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Principal Parts of the Brain. Cerebrum Diencephalon thalamus hypothalamus Cerebellum Brainstem midbrain pons medulla. Brain – midsagital section (photograph). Largest organ in the body at almost 3 lb. Brain functions in sensations, memory, emotions, decision making, behavior.

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principal parts of the brain
Principal Parts of the Brain
  • Cerebrum
  • Diencephalon
    • thalamus
    • hypothalamus
  • Cerebellum
  • Brainstem
    • midbrain
    • pons
    • medulla
brain midsagital section photograph
Brain – midsagital section(photograph)
  • Largest organ in the body at almost 3 lb.
  • Brain functions in sensations, memory, emotions, decision making, behavior
origins of ventricles
Origins of Ventricles
  • Neural tube encloses neurocoel space, which expands to form chambers (ventricles) lined with ependymal cells
csf flow
CSF flow
  • lateral ventricles (R and L)
  • inter-ventricular foramen
  • 3rd ventricle
  • cerebral aqueduct
  • 4th ventricle
  • median and lateral apertures
  • subarachnoid space

Arachnoid villi reabsorb CSF.


Why all this !$^%&*! trouble?

8 layers of protection of the brain and three related disorders
(8 layers of) Protection of the brainand three related disorders


Galea Aponeurotica



Dura Mater

Arachnoid mater

Pia mater

reabsorption of csf arachnoid villi
Reabsorption of CSF: Arachnoid Villi
  • Grapelike clusters (arachnoid granulations) penetrate inner (“endosteal”) layer of dura into venous blood of the venous sinus
  • 20 ml/hour

Reabsorption rate = Production rate

the cranial meninges review
The Cranial Meninges: Review
  • 3 layers:
    • dura mater
    • arachnoid mater
    • pia mater
  • Continuous with spinal meninges
  • Protects the brain from cranial trauma
pia mater
Pia Mater
  • Deepest layer composed of delicate connective tissue that clings tightly to the brain.
  • Contains tiny blood vessels that enter the brain tissue.
  • Attached to brain surface by astrocytes
arachnoid mater
Arachnoid mater:

middle meningeal layer isseparated from dura mater bythe “subdural space”

Subarachnoid space:

between arachnoid mater and pia mater

CSF and large blood vessels

web-like extensions span the space and secure it to the underlying pia mater

CSF gets into the subarachnoid space from 3 foramina (openings) in the roof of the 4th ventricle

Arachnoid Mater
dura mater
Dura Mater

Dura mater:

  • irregular connective tissue
  • inner fibrous layer (meningeal layer)
  • outer fibrous layer (endosteal layer) fused to periosteum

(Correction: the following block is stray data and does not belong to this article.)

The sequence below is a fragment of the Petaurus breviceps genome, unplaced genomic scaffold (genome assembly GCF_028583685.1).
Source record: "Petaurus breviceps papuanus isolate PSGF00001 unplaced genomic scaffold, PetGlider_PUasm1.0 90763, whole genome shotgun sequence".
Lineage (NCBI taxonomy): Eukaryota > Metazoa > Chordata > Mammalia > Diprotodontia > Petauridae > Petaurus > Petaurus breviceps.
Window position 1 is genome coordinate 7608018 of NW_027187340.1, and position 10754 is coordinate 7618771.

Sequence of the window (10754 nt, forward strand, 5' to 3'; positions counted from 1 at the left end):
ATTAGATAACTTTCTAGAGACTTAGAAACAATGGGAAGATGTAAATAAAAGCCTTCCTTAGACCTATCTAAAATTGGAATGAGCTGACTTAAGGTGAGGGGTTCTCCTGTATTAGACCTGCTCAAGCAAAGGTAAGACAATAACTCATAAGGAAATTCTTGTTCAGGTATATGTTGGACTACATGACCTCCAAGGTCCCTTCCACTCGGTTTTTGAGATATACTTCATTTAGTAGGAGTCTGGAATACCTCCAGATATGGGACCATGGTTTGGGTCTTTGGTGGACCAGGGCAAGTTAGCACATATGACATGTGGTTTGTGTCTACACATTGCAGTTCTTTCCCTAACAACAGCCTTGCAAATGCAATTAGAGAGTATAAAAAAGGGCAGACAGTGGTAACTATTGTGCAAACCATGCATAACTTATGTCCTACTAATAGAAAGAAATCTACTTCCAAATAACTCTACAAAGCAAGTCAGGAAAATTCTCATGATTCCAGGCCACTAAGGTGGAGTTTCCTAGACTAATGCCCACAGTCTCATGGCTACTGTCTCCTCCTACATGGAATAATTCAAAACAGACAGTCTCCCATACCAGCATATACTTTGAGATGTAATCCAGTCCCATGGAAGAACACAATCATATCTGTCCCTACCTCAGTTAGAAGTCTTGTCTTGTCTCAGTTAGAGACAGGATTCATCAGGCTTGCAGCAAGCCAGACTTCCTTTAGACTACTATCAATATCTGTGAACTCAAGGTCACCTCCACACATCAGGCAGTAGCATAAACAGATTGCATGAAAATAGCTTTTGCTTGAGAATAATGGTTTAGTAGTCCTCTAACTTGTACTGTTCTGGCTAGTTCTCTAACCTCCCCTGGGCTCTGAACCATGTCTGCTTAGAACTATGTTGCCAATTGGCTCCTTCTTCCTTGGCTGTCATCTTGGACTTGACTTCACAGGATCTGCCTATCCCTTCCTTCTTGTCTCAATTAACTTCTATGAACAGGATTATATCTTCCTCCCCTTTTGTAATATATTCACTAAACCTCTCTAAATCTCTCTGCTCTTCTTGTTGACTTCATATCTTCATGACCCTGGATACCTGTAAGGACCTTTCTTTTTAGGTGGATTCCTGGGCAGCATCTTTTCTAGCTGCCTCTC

• venous sinuses between 2 layers
the dural sinuses
The Dural Sinuses
  • Superior Sagital Sinus
  • Inferior Sagital Sinus
  • Straight Sinus
  • R and L Transverse Sinuses
  • R and L Sigmoid Sinuses

…. R and L jugular veins and back to heart.

dural folds
Dural Folds
  • falx cerebri
  • falx cerebelli
  • tentorium cerebelli

Figure 14–3b

dural folds1
Dural Folds
  • inner layer of dura mater (folded)
  • extend into cranial cavity
  • support brain
  • contain collecting veins (dural sinuses)
don t confuse the arachnoid villi of dural sinus with the choroid plexus of the ventricles
Don’t confuse the “arachnoid villi” of dural sinus with the “choroid plexus” of the ventricles!
review principal parts of the brain
Review: Principal Parts of the Brain
  • 750 to 2100 cc
  • about 98% of the body’s neural tissue
  • about 1.4 kg (3 lb)
endocrine preview pituitary gland
Endocrine Preview: Pituitary Gland
  • Connects to hypothalamus by thin double stalk (infundibulum)
    • venous connection (anterior pituitary)
    • axonal connection (posterior pituitary)
major regions and landmarks
Major Regions and Landmarks


3D Peel- Away of the Brain

Figure 14–1

lobes and fissures
Longitudinal fissure (green)

Frontal lobe

Central sulcus (yellow)

precentral & postcentral gyrus

Parietal lobe

Parieto-occipital sulcus

Occipital lobe

Lateral sulcus (blue)

Temporal lobe

Insula ?

Lobes and Fissures
gray vs white matter
Gray vs.White Matter
  • Gray matter
    • cell bodies, dendrites, unmyelinated axons
    • cortex and deep nuclei
  • White matter
    • primarily myelinated axons
    • X-Y-Z connections
projection fibers
Projection Fibers
  • Pass through diencephalon
  •  brain stem, cerebellum, and spinal cord
  • In lab: see the internal capsule
    • ascending and descending projection fibers
review cerebral white matter
Review: Cerebral White Matter
  • Projection fibers form descending & ascending tracts
  • Commissural fibers from one hemisphere to other
  • Association fibers between gyri in same hemisphere
association fibers
Association Fibers
  • within each hemisphere:
    • arcuate fibers:
      • are short fibers, connect 1 gyrus to another
    • longitudinal fasciculi:
      • longer bundles, connect frontal lobe to other lobes (in same hemisphere)
commissural fibers
Commissural Fibers
  • Bands of fibers connecting 2 hemispheres:
    • corpus callosum
    • anterior commissure
cortical motor areas
Cortical Motor Areas

Premotor cortex

Primary motor cortex

Frontal Eye Field

Broca’s Area

primary somatic motor cortex
Primary (Somatic) Motor Cortex
  • Located in precentral gyrus of the frontal lobe
  • “upper motor neurons” (pyramidal cells) may follow more than one pathway to “lower motor neuron” that controls contralateral skeletal muscles
    • corticospinal tracts
      • Old terminology – “pyramidal tract”